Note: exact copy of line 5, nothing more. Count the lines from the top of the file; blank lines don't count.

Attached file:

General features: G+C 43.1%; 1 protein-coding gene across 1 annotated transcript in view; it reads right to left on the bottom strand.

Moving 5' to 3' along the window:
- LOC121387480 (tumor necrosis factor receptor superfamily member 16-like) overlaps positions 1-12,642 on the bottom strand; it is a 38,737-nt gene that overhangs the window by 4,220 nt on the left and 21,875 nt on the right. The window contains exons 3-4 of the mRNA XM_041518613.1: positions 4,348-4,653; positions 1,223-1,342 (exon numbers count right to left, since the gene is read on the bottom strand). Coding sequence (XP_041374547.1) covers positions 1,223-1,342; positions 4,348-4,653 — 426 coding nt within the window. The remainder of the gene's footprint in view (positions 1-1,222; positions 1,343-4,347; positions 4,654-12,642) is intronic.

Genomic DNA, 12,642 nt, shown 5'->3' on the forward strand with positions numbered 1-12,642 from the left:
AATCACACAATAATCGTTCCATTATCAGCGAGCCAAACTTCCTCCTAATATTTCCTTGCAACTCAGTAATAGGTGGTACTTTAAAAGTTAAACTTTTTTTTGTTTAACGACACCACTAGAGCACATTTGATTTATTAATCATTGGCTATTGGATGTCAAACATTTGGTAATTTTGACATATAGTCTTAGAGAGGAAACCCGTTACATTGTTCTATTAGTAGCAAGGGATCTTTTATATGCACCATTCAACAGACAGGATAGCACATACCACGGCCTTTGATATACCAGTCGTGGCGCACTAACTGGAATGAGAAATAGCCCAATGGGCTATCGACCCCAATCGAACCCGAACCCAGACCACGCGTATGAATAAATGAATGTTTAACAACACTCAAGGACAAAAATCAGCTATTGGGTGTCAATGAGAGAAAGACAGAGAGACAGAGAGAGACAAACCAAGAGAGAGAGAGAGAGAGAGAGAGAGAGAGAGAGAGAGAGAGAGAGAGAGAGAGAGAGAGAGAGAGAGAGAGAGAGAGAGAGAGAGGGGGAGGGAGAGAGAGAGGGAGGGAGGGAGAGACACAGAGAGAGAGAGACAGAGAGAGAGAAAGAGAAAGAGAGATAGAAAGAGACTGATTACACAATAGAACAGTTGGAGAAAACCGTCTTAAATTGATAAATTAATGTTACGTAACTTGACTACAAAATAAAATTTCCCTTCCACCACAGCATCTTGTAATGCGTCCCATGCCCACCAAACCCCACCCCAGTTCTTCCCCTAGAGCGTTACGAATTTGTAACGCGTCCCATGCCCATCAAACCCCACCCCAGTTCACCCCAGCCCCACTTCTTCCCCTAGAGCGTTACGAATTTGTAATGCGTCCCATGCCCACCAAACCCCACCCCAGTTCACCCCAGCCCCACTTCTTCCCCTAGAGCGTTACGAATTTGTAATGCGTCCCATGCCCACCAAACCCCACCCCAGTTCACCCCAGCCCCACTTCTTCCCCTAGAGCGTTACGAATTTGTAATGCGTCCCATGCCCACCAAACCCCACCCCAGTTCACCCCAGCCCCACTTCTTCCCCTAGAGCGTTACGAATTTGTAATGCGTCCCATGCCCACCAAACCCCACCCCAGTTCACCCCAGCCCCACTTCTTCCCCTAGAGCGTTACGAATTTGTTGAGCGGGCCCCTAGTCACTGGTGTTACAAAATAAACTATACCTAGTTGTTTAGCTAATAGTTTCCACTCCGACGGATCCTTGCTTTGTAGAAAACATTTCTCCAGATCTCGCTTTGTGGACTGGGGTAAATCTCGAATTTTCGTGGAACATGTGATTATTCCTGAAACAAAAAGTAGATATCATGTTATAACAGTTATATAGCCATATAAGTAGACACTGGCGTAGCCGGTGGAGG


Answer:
AATCACACAATAATCGTTCCATTATCAGCGAGCCAAACTTCCTCCTAATATTTCCTTGCAACTCAGTAATAGGTGGTACTTTAAAAGTTAAACTTTTTTTTGTTTAACGACACCACTAGAGCACATTTGATTTATTAATCATTGGCTATTGGATGTCAAACATTTGGTAATTTTGACATATAGTCTTAGAGAGGAAACCCGTTACATTGTTCTATTAGTAGCAAGGGATCTTTTATATGCACCATTCAACAGACAGGATAGCACATACCACGGCCTTTGATATACCAGTCGTGGCGCACTAACTGGAATGAGAAATAGCCCAATGGGCTATCGACCCCAATCGAACCCGAACCCAGACCACGCGTATGAATAAATGAATGTTTAACAACACTCAAGGACAAAAATCAGCTATTGGGTGTCAATGAGAGAAAGACAGAGAGACAGAGAGAGACAAACCAAGAGAGAGAGAGAGAGAGAGAGAGAGAGAGAGAGAGAGAGAGAGAGAGAGAGAGAGAGAGAGAGAGAGAGAGAGAGAGAGAGAGAGGGGGAGGGAGAGAGAGAGGGAGGGAGGGAGAGACACAGAGAGAGAGAGACAGAGAGAGAGAAAGAGAAAGAGAGATAGAAAGAGACTGATTACACAATAGAACAGTTGGAGAAAACCGTCTTAAATTGATAAATTAATGTTACGTAACTTGACTACAAAATAAAATTTCCCTTCCACCACAGCATCTTGTAATGCGTCCCATGCCCACCAAACCCCACCCCAGTTCTTCCCCTAGAGCGTTACGAATTTGTAACGCGTCCCATGCCCATCAAACCCCACCCCAGTTCACCCCAGCCCCACTTCTTCCCCTAGAGCGTTACGAATTTGTAATGCGTCCCATGCCCACCAAACCCCACCCCAGTTCACCCCAGCCCCACTTCTTCCCCTAGAGCGTTACGAATTTGTAATGCGTCCCATGCCCACCAAACCCCACCCCAGTTCACCCCAGCCCCACTTCTTCCCCTAGAGCGTTACGAATTTGTAATGCGTCCCATGCCCACCAAACCCCACCCCAGTTCACCCCAGCCCCACTTCTTCCCCTAGAGCGTTACGAATTTGTAATGCGTCCCATGCCCACCAAACCCCACCCCAGTTCACCCCAGCCCCACTTCTTCCCCTAGAGCGTTACGAATTTGTTGAGCGGGCCCCTAGTCACTGGTGTTACAAAATAAACTATACCTAGTTGTTTAGCTAATAGTTTCCACTCCGACGGATCCTTGCTTTGTAGAAAACATTTCTCCAGATCTCGCTTTGTGGACTGGGGTAAATCTCGAATTTTCGTGGAACATGTGATTATTCCTGAAACAAAAAGTAGATATCATGTTATAACAGTTATATAGCCATATAAGTAGACACTGGCGTAGCCGGTGGAGG